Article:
Can At-Fault Drivers Still Collect Compensation?
Short answer: yes. When it comes to car accidents, things aren’t always black and white and "I'm right, you're wrong." In many car accidents, the drivers share fault for the crash. For example, maybe one of them was over the speed limit and the other was looking down at their phone. In states with no-fault car insurance, the whole blame game is pretty irrelevant. Why? Because injured car accident victims are expected to collect compensation from their own insurance company, regardless of who caused the accident. They can only make a liability claim against the other driver if their injury damages exceed a certain threshold. (Vehicle damage claims are handled separately, and fault may still come into play.) However, Texas is a comparative fault state that follows the 51% bar rule. This means even if you were partially responsible for your accident, you may still be entitled to compensation under Texas car accident law! In a comparative fault state, you compare who is more at fault. If a driver is found to be primarily at fault for an accident, they must take financial responsibility for it. Liability insurance is required for all Texas drivers in order to cover accidents like these. But in many cases, errors from more than one person contribute to a car crash. It all depends on how much of the accident was your fault. A car accident attorney can help you sort out the specifics, but here’s a quick overview: If you are hurt in a Texas car accident and are found to be less than 51% responsible for the accident, you can collect money from the at-fault driver and their insurance company. However, the final car accident insurance claim settlement may be reduced by your degree of fault. These fault percentages are determined by consulting the evidence we mentioned above. The higher your percentage of fault, the lower your final payout will be. In Texas, if you are more than 51% at fault, you receive nothing. But if you are 50% at fault, your final settlement will be reduced by half. Make sense? Here’s an example of the math in action: if you are determined to be 20% at fault for an accident with another driver and you suffered $50,000 in damages, you and your attorney could still pursue $40,000 in compensation. Unfortunately, Texas at fault accident laws state that a victim cannot recover any damages if they are found to be 51% or more at fault. If you are found wholly or even partially at fault after a car accident, your auto insurance rates could increase as well.
What to Do After A Car Accident
The process of proving fault begins as soon as an accident happens. If you are safely able to do so, follow these steps for best results in your car accident and injury claim:
Take photos. Take photos of the damaged vehicles as well as the surrounding area and signage. (If you are too injured to follow this step or others, don't push yourself. Try asking a bystander while you await medical treatment.)
Exchange info. Use your phone to take pictures of the other driver’s license, insurance information, and plates. Collect contact information from any witnesses at the scene as well.
Call the police. Call the police to report the accident. This step is important, as at-fault drivers often don't want to get the police involved. Don’t let them dissuade you — a police accident report can serve as vital evidence.
Get examined for injuries. Getting prompt medical attention prevents an insurance company from arguing that you "weren't really hurt."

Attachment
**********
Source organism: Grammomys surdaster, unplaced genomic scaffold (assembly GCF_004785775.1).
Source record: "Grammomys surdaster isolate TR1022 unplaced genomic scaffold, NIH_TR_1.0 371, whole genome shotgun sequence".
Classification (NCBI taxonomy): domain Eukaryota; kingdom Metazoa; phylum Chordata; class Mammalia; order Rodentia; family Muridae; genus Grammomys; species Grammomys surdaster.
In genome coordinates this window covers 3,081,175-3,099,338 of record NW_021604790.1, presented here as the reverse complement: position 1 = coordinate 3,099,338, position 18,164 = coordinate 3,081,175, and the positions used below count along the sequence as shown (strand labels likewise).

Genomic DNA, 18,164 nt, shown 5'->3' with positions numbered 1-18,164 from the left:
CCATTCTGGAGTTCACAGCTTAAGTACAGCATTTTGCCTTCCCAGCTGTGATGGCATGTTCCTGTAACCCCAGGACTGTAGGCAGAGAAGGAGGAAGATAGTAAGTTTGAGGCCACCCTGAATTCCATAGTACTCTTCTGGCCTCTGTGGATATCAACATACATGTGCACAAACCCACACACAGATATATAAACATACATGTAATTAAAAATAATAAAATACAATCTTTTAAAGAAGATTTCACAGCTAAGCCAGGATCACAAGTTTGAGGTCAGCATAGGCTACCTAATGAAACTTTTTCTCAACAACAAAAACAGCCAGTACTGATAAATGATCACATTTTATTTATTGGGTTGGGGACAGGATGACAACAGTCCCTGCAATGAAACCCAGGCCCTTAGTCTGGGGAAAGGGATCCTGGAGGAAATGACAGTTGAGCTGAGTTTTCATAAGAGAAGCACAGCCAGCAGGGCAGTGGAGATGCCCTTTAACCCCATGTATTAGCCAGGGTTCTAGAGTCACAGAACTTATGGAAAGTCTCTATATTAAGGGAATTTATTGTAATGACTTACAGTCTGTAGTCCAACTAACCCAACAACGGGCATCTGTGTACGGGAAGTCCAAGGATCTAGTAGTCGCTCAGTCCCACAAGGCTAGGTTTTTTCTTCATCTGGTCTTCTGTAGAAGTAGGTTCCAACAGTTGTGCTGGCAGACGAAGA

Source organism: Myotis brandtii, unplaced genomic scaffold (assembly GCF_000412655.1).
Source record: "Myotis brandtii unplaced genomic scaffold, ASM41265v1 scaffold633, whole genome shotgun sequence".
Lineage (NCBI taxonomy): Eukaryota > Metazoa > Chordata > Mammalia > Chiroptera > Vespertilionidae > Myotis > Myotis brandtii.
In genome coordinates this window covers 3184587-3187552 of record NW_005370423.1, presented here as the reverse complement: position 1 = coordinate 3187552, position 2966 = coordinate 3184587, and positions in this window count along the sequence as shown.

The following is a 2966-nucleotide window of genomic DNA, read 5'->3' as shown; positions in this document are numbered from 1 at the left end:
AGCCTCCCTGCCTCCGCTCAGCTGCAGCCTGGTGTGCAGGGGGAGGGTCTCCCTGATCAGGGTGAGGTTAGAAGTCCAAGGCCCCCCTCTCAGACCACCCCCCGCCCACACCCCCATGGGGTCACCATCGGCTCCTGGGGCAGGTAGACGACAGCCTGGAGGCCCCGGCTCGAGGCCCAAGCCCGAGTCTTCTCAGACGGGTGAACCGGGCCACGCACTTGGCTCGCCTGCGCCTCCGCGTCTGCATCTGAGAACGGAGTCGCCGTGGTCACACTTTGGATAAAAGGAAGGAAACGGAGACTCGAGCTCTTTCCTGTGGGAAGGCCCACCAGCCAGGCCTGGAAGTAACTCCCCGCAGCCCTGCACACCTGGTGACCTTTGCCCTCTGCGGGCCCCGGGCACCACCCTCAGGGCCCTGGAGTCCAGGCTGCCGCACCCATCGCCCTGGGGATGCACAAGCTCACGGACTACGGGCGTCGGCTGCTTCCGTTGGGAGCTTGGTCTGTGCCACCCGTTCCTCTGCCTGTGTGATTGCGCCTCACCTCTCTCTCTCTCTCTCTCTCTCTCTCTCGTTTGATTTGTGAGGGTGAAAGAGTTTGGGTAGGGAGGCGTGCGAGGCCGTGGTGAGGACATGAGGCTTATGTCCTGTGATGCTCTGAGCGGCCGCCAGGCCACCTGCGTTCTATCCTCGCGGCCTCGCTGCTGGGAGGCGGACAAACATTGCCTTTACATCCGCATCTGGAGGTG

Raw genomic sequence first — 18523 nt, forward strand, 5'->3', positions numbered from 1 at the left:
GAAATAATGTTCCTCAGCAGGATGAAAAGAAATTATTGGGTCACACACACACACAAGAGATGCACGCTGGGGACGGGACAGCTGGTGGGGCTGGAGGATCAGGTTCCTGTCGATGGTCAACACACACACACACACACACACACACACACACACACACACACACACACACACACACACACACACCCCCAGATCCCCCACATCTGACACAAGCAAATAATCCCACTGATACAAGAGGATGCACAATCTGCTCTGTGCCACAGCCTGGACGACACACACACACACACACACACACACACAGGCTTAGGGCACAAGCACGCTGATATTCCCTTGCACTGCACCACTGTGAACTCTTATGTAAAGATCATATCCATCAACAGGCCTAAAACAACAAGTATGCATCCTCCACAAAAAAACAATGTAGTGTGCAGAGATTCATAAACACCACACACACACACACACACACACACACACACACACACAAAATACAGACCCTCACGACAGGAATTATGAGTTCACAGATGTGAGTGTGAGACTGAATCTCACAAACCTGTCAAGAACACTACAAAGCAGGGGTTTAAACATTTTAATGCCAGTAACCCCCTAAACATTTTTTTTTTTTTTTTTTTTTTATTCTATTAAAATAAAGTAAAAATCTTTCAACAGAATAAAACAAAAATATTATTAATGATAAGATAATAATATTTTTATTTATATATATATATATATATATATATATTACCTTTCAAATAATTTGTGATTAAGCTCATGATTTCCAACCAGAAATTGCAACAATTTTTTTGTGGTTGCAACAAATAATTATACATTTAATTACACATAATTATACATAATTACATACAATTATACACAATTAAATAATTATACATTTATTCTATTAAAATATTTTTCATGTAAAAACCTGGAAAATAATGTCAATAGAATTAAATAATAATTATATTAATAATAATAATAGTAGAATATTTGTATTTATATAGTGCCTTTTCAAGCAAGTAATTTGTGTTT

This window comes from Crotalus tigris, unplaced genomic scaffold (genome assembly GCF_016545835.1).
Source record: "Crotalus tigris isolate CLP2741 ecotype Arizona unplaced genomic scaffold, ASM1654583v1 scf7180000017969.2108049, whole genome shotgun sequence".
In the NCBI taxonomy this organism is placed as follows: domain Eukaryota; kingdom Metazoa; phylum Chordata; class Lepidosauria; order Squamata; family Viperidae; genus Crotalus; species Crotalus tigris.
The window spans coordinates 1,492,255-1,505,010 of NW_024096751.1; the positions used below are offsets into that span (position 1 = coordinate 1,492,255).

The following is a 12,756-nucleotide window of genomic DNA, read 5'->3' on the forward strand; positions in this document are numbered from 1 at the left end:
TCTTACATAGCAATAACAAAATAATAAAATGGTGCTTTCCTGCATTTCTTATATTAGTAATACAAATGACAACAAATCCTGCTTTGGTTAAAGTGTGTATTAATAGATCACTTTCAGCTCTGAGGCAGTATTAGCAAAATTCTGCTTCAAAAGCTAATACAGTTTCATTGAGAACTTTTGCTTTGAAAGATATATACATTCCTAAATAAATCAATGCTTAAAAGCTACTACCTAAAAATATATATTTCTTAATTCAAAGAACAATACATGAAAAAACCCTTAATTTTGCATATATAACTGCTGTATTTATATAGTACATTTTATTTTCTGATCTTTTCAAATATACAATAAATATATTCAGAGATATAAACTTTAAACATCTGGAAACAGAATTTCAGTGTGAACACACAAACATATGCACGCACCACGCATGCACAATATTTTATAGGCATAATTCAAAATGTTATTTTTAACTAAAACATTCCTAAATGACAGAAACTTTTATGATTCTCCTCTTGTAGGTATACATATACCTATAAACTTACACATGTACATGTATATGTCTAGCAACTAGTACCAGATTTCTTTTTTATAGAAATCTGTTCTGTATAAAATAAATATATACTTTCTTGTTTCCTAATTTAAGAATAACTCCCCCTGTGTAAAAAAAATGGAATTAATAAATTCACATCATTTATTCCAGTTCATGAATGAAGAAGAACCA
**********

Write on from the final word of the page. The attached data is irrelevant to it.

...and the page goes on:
Contact a lawyer. If you are being blamed for a car accident you did not cause, you need someone who can protect your rights and stand up for your innocence. A car accident lawyer can help you plan your moves carefully and improve your chances of receiving a satisfactory settlement. Having a lawyer on your side will also show the insurance companies that you mean business and cannot be taken advantage of. If you don’t want to be dismissed, ignored, or stuck in a game of phone tag with flaky insurance companies, it may be time to get a lawyer!
File an accident claim. Call your insurance company as well as the other driver’s insurance company to report the accident and begin the accident injury claim process. Your lawyer can help you successfully complete this process.
Throughout these steps, do not apologize and do not admit to anything. You don’t want to accidentally take responsibility for something you did not do. Do not offer or accept money from the other driver, either.
Why You Need to Hire A Lawyer After A Car Accident
When drivers, insurance adjusters, and even police are contradicting your version of events, it can feel like the deck is stacked against you. The insurance companies have professional investigators and insurance adjusters on their side; why should you have to fight them all alone? A car accident attorney can help you by:
settling fault disputes
meeting important deadlines
They can also be vital advocates during the settlement negotiations that follow. A car accident lawyer can help strengthen your case in numerous ways while you focus on recovering. If you try to build your entire case alone, you may miss out on crucial evidence or be taken advantage of. Unfortunately, insurance companies are only trying to protect their bottom line. If you’re being blamed for a car accident you did not cause, let us lend a hand. A resolution may be in sight. It’s a common misconception that lawyers are expensive, but in car accident injury claims, you could end up with more money in your pocket than if you hadn’t hired a lawyer. Plus, personal injury lawyers work on a contingency fee basis. This means you pay them nothing at all upfront! They collect their fees from a portion of your final settlement award. We know every car crash is different, and so is every ensuing case. If you partner with a car accident lawyer from our team, we’ll help you create a personalized strategy for success. With over 20 years of experience, our experts are ready to assist you. Get your free consultation right now!